With the ‘Avenue of the Dead’ running through its center, surrounded with many impressive structures, including two great pyramids, one for the Sun, one for the Moon, and famous as being sites of both human and animal sacrifice, Teotihuacan, in Mexico, was one of the largest pre-Columbian cities in the Americas. The founders and builders of this ancient city remain disputed, but it is thought to have been established around 100 BCE and reached its most prolific point around 450 CE. The scale and history of this site make it truly extraordinary.
As the largest Hindu temple site in Indonesia, with originally over 240 temples as part of the structure, Prambanan is a display of archetypal Hindu architecture. Built in around 850 CE, with impressive and detailed features, the exquisite intricacy of the reliefs, and the beauty of the architecture make it stand out amongst the rest. With a central temple of 154ft and dedicated to the ‘Trimurti’, the Hindu deities, Shiva, Brahma and Vishnu, the complex of buildings are a religious site of both extensive scale and minute detail.
The structure as it stands now was constructed under the rule of the 5th Dalai Lama in 1645, taking more than 50 years to complete. Potala Palace served as the seat of Tibetian government as well the winter residence of the Dalai Lamas. ‘The White Palace’ functions as the living quarters of the Dalai Lama, while ‘The Red Palace’ is dedicated to prayer and the religious teaching of Tibetan Buddhism. With a towering 13 stories and over a thousand rooms, it is such an impressive structure that Zhou Enlai even sent his own troops to defend it from the Red Guards during the Chinese Cultural Revolution.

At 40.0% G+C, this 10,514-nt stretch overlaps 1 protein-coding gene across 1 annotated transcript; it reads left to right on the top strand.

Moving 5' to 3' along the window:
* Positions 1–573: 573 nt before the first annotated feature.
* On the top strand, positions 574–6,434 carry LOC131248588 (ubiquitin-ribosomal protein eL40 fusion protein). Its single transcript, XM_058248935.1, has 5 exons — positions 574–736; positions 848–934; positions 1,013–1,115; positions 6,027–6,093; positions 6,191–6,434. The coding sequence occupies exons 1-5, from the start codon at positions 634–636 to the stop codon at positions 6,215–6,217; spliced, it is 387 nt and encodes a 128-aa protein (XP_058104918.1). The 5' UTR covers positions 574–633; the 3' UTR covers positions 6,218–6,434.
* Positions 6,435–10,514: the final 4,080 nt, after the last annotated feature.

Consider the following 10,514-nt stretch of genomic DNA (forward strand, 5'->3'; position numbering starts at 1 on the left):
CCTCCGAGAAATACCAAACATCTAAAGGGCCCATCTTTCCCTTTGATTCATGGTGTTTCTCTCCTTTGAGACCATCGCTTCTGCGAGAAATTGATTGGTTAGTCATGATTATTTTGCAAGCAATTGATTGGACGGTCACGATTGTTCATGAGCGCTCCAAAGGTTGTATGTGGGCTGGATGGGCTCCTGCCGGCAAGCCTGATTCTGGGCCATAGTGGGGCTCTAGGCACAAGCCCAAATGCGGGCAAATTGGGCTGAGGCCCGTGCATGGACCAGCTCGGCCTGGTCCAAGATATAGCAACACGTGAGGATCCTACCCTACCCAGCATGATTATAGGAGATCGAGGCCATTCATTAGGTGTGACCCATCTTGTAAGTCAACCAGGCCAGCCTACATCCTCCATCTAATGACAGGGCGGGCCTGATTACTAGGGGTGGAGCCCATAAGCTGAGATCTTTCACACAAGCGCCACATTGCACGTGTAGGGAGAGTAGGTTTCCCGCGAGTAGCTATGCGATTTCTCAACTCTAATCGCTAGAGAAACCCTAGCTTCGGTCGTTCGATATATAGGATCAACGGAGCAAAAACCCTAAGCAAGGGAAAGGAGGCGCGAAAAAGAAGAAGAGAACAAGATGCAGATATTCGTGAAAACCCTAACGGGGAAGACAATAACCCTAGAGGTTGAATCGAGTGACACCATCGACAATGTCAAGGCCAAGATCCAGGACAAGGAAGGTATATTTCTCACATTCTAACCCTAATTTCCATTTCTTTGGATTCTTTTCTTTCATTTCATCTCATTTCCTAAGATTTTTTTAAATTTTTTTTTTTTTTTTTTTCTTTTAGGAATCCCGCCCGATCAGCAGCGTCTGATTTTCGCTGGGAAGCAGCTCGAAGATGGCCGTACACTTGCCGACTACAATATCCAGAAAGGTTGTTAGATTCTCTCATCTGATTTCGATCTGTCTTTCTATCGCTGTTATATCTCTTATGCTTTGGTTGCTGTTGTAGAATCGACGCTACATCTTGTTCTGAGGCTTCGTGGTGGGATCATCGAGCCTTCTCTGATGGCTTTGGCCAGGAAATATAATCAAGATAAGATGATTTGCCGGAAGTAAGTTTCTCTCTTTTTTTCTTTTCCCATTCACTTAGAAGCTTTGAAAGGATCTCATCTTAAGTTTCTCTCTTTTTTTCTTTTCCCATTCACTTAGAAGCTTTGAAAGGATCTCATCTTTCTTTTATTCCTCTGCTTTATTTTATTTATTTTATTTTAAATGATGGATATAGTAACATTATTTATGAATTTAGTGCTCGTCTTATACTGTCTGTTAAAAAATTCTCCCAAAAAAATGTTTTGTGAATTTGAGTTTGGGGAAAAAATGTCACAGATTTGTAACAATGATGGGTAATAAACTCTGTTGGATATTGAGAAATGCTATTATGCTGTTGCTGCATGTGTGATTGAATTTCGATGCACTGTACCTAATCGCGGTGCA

Unusual in its inclusion of characters from The Matrix, Hello Kitty, and Angry Birds, this entirely white Thai temple re-imagines the meeting of art and religious building. ‘The White Temple’ in English, construction began in 1997, and it is still a work in progress. The artist, Chalermchai Kositpipat, has formulated these religious teachings in the context of the modern world. An extremely visual and unusual building, it is groundbreaking in its reinterpretation of Buddhist teaching through modern figures and references.
Described by a Portuguese monk in the 16th century as ‘of such extraordinary construction that it is not possible to describe it with a pen, particularly since it is like no other building in the world.’ A network of over 100 stone temples built during the 12th century, Angkor Wat in Cambodia is the largest religious building on earth. Originally dedicated to Vishnu, a Hindu deity, it later became a Buddhist temple. A triumph of the Khmer Empire, representing qualities beyond the religious in its creative and structural ingenuity, it is clear why it is thought to be a miniature replica of the universe.